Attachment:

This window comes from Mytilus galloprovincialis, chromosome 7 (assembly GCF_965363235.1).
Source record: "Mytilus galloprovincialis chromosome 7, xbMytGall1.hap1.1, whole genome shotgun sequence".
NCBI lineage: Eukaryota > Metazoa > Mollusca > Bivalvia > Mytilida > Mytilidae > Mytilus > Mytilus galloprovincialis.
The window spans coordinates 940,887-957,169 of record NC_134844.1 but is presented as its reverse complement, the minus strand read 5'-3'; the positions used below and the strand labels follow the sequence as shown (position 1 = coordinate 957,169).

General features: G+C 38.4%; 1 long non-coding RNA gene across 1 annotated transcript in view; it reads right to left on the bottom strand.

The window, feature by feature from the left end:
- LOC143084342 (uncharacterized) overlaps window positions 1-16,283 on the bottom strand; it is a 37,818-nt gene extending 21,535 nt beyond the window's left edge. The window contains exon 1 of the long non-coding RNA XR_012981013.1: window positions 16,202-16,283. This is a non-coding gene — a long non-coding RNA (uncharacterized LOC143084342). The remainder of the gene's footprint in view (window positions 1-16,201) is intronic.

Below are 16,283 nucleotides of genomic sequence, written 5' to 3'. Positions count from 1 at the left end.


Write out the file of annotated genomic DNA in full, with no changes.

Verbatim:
This window comes from Mytilus galloprovincialis, chromosome 7 (assembly GCF_965363235.1).
Source record: "Mytilus galloprovincialis chromosome 7, xbMytGall1.hap1.1, whole genome shotgun sequence".
NCBI lineage: Eukaryota > Metazoa > Mollusca > Bivalvia > Mytilida > Mytilidae > Mytilus > Mytilus galloprovincialis.
The window spans coordinates 940,887-957,169 of record NC_134844.1 but is presented as its reverse complement, the minus strand read 5'-3'; the positions used below and the strand labels follow the sequence as shown (position 1 = coordinate 957,169).

General features: G+C 38.4%; 1 long non-coding RNA gene across 1 annotated transcript in view; it reads right to left on the bottom strand.

The window, feature by feature from the left end:
- LOC143084342 (uncharacterized) overlaps window positions 1-16,283 on the bottom strand; it is a 37,818-nt gene extending 21,535 nt beyond the window's left edge. The window contains exon 1 of the long non-coding RNA XR_012981013.1: window positions 16,202-16,283. This is a non-coding gene — a long non-coding RNA (uncharacterized LOC143084342). The remainder of the gene's footprint in view (window positions 1-16,201) is intronic.

Below are 16,283 nucleotides of genomic sequence, written 5' to 3'. Positions count from 1 at the left end.